According to the present invention, a thermostatic controlling device indicated generally by numeral 24 is interposed between leads H and I2 of the control circuit and is so arranged that when the manual switch 9 is closed, cranking will take place intermittently for a predetermined time, after which if the engine refuses to start, the control circuit is maintained open. As here shown, the thermostatic device comprises a casing 25 having a strip of thermostatic material 26 mounted at one end on an insulated binding post 21 to which lead II is attached, and carrying at its other end a contact 28 which is normally in engagement with a fixed contact 29. Contact 29 is carried by bracket 3| mounted in the-opposite end of the casing 25 as by means of an insulated bolt 32. Bracket 3| is maintained by bolt 32 in electrical contact with a'spring arm 33, the free end of which carries a contact 34 arranged to engage a contact 35 mounted on an insulated binding post 36 to which lead l2 isattached.
A plunger 31 is slidably mounted in the casing 25 and is provided with a cylindrical cam member 38 of insulating material fixed thereon. Cam 38 is arranged to engage a projecting portion 33 of spring arm 33 and thereby holdcontact 34 in engagement with contact 35 when the plunger is in the normal position as illustrated. A spring 4| on-plunger 3'l urges the plunger to a position where a groove 42 in the cam member 38 will register with the projection 39 of the spring arm 33, thereby permitting the spring arm to expand and move contact 34 away from contact 35, This action is normally prevented, however, by a thermostatic latch 43 mounted at one end in the casing 25 as indicated at 44 and engaging at its free end against a shoulder 45 of the plunger so as to maintain the plunger in the position illustrated.
Means for heating the thermostatic elements 26 and 43 during the cranking operation are provided in the form of heater coils 45 and 41 respectively, coil 46 being connected by a lead 48 to the lead 5 of the starting circuit, and by a lead 49 to the coil 41 which is grounded at 5!.
The thermostat comprising the element 26 and the heater coil 46 is so designed and proportioned that the contacts 28, 29 will be opened after a suitable predetermined period of continuous cranking'such as, for instance, ten or fifteen seconds. Means for readily adjusting this thermostat to vary the cranking periods is provided in the form of an adjusting screw 50 threaded in the casing 25 and engaging a block of insulating material 50 fixed in any suitable way to the thermostatic strip 26. The thermostat comprising the element 43 and heater coil 41 is designed to be considerably slower in its action so that the thermostatic latch will not free the plunger 31 until after several cranking periods have elapsed. Thus, the thermostatic latch might be arranged to require forty-five seconds or more to operate. In order to integrate the effect of the cranking periods on the thermostatic latch so as to cause its eventual operation, thermal insulating means of any suitable type indicated at 52 is provided for retarding the escape of heat from the thermostatic latch. Means for adjusting the latch 43 to control the total cranking time before termination of the starting operation is provided in the form of an adjusting screw 53 therefor threaded in the casing 25.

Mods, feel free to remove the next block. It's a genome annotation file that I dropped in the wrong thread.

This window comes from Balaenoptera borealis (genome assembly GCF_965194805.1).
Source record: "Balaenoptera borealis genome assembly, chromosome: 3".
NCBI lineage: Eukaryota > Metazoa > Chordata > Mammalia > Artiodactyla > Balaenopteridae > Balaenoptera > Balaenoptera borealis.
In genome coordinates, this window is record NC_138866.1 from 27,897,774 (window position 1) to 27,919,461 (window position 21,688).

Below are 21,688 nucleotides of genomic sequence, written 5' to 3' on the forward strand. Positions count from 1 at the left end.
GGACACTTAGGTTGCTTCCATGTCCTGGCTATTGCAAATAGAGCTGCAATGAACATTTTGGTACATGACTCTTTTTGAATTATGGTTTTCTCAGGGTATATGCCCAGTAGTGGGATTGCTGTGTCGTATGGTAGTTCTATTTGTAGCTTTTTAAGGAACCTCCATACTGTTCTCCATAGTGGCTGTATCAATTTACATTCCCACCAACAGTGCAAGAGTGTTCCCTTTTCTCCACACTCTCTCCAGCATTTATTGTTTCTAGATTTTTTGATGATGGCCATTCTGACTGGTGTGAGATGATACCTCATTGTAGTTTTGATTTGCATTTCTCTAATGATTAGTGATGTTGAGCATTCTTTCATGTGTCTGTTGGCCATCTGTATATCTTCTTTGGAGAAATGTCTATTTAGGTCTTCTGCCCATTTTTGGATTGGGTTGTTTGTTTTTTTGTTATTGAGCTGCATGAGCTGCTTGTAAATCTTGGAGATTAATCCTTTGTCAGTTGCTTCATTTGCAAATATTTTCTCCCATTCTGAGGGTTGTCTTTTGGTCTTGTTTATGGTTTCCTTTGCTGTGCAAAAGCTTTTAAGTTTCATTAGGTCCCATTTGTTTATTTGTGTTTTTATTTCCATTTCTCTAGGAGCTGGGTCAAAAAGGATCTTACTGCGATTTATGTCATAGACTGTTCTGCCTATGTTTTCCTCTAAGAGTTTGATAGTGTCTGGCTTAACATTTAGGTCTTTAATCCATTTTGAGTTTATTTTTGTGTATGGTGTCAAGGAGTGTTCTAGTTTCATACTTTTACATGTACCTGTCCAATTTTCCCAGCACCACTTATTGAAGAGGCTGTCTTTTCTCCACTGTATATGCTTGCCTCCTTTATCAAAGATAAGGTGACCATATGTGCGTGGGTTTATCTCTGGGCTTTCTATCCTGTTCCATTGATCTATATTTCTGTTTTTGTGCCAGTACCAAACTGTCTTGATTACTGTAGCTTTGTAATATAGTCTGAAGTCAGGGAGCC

In operation, starting with the parts in the positions illustrated, closure of the switch 9 completes the control circuit whereby the coil I3 is energized to close the magnetic switch 4. The starting motor is thereby energized to crank the engine. If the engine starts, contacts l5, IE will be opened by the coil 18, overcoming the effect of the single turn coil 6 on the relay plunger 20, and said contacts are thereafter maintained open by the coil 22 energized from the engine-driven generator G.
Upon closure of the starting switch 4, however, the heater circuit through the heater coils 46 and 4'! is completed, and if the engine fails to start after a predetermined short time of cranking, thermostat 26 acts to open contacts 28, 29 which breaks the control circuit, and cranking is interrupted by the opening of magnetic switch 4. The heating circuit is thus broken, and thermostat 26 cools ofi', whereby after a predetermined delay, contacts 28, 29 close, thus reclosing the control circuit and causing cranking to be resumed.